- Sharp pictures, minimal noise, stylish design
- Some contrast issues, slightly blue tinge in some areas
A solid 22in display from Acer, the P223W will suit users regardless of whether they want to play games, watch films or just browse the Web.
Price$ 529.00 (AUD)
The 22in monitor category has been heating up in recent months and has rapidly become the sweet spot in terms of value for money if you're looking to up-size your PC display. Acer's new range of LCDs contains two 22in models, with the P223W being the higher-end unit. It is suited to a variety of tasks, from basic desktop computing through to gaming and movie watching.
As with most 22in displays it sports a 1680x1050 widescreen resolution. Other specifications of note include a 5ms response time, a brightness rating of 300cd/m2 and a contrast ratio of 2500:1.
In our imaging tests the P223W performed very nicely. First we ran DisplayMate Video Edition, which is a piece of software designed to test the panel at a fundamental level, and we were pleased with the results. The sharpness graphs were rendered clearly and there was minimal noise on the moire patterns. We did see a slight flickering towards the top of the display, but it was so faint it wasn't noticeable on anything except the chart tests themselves.
Colours were well rendered, although there was a slightly blue tinge to some shades. The only tests that revealed any issues at all were the contrast charts. Separation between segments at the extreme ends of some of the colour intensity ramps was a little lacking.
Fortunately, contrast was handled better in our game and film tests. There was still slightly less detail in dark areas than we would have liked, but it wasn't too problematic. Ghosting was minimal, which should be expected considering the low response time, and the sharpness and colour accuracy seen in previous tests were again evident here. Black levels were quite good, although not the best we've seen.
When running via a D-sub connection, desktop icons and text at times looked quite soft, however connecting via DVI eradicated this problem. Viewing angles were good, but there was a little colour shift when looking from a steep vertical angle.
Aesthetically. the P223W resembles many of the new breed of widescreen entertainment units hitting the market. It has an angular, gloss-black bezel and a slim design. The display can be angled backwards, but no side-to-side or forward motion is available.
It packs in both DVI and D-sub connections, but we'd definitely recommend using DVI if at all possible. There is an on-screen menu included, which gives some basic ability to adjust colour presets. It isn't as robust as some on-screen displays, but it allows you to adjust colour levels, brightness and contrast which should be adequate for most people.
Join the Good Gear Guide newsletter!
Most Popular Reviews
- 1 Fetch TV Mighty review: Better than Foxtel
- 2 Fetch TV Mini review: Make your TV a smart TV
- 3 Parrot Mambo Drone review
- 4 Evapolar USB air conditioner review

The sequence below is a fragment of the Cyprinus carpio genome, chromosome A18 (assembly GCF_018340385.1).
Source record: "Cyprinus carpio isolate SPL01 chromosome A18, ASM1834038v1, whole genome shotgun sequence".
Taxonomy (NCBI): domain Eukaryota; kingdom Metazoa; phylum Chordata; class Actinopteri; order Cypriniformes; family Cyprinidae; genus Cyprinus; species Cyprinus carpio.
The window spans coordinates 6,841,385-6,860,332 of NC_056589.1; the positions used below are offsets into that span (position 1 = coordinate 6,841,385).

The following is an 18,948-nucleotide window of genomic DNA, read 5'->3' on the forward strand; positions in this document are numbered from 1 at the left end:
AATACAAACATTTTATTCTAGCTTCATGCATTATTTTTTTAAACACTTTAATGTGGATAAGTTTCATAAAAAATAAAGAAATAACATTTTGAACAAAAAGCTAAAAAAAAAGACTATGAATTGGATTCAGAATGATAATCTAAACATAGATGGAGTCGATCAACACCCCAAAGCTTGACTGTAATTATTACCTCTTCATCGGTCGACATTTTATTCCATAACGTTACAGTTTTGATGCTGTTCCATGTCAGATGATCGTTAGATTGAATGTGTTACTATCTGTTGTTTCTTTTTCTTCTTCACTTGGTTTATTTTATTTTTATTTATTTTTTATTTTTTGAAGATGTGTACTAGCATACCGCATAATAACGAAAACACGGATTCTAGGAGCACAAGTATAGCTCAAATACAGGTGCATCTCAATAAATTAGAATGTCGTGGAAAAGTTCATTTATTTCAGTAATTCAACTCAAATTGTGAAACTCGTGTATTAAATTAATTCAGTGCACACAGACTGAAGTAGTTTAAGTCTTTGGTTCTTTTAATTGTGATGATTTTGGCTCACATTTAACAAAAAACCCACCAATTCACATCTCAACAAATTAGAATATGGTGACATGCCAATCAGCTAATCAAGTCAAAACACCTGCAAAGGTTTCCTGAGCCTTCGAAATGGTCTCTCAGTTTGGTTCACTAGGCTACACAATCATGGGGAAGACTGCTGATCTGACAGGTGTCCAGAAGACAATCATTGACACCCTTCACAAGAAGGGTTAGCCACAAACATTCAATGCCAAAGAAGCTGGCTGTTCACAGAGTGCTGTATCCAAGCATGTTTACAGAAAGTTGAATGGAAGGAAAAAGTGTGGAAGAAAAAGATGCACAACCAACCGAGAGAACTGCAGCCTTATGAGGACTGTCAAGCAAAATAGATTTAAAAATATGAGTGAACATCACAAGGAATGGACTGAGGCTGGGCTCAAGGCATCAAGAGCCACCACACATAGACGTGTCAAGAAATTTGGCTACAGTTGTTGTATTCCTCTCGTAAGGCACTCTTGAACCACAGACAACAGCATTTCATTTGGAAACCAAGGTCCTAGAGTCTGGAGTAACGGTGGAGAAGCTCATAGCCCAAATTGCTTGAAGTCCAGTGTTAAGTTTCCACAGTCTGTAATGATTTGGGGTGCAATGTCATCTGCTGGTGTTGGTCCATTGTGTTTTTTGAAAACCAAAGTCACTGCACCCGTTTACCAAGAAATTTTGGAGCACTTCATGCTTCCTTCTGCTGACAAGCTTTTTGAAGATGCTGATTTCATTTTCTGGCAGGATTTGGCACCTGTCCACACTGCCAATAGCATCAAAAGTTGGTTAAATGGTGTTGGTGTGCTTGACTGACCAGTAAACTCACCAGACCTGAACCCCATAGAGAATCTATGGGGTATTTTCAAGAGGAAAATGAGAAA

- 5 Hisense Series 7 ULED 4K UHD TV review
Latest News Articles
- Dell's monstrous 70-inch touchscreen monitor takes aim at Microsoft's Surface Hub
- Dell's 4-screen multimonitor setup looks like one enormous 43-inch display
- Foxconn to pay over $US6bn for a majority stake in Sharp
- CES 2016: Top 10 trends
- Kogan forced to pay $32,400 penalty by ACCC
GGG Evaluation Team
First impression on unpacking the Q702 test unit was the solid feel and clean, minimalist styling.
For work use, Microsoft Word and Excel programs pre-installed on the device are adequate for preparing short documents.
The Fujitsu LifeBook UH574 allowed for great mobility without being obnoxiously heavy or clunky. Its twelve hours of battery life did not disappoint.
The screen was particularly good. It is bright and visible from most angles, however heat is an issue, particularly around the Windows button on the front, and on the back where the battery housing is located.
My first impression after unboxing the Q702 is that it is a nice looking unit. Styling is somewhat minimalist but very effective. The tablet part, once detached, has a nice weight, and no buttons or switches are located in awkward or intrusive positions.
- Google Pixel XL full, in-depth smartphone review: The new best Android phone
- TV buying guide: What to look for when buying a TV in 2016
- Best iPhone 7 and iPhone 7 Plus plans: Optus vs Telstra vs Vodafone vs Virgin
- Which flagship TV is best? Sony 4K HDR Bravia 2016 versus LG 4K HDR OLED 2016
- 10 Blu-ray movies / Best looking Blu-ray movies
- FTSenior Front End DeveloperNSW
- CCPOS EngineerNSW
- CCNetwork Capacity PlannerVIC
- CCUnix Project LeadNSW
- CCSenior Java Analyst Programmer - Front Office TradingNSW
- CCBusiness AnalystNSW
- TPProject CoordinatorNSW
- TPSenior Software EngineerQLD
- CCMicrosoft AX Support AnalystsQLD
- FTSenior Manager, Digital Analytics and Customer InsightsNSW
- CCSitecore DeveloperNSW
- TPICT Security SpecialistVIC
- FTLead Frontend DeveloperNSW
- FTMicrosoft Dynamics AX Finance ConsultantSA
- FTMicrosoft Dynamics AX Finance ConsultantWA
- CCData ScientistVIC
- CCAdobe CQ5/JAVA DeveloperVIC
- CCIteration ManagerVIC
- CCTechnical Project CoordinatorNSW
- FTEnterprise Database Manager - Defence - Permanent - Sydney CBDNSW
- CCAgile Business AnalystVIC
- CCSenior System EngineerACT
- CCBackup ConsultantWA
- FTMicrosoft Dynamics AX Technical ArchitectWA
- FTArcSight/SIEM Platform Engineer - Permanent - IT Services - SydneyNSW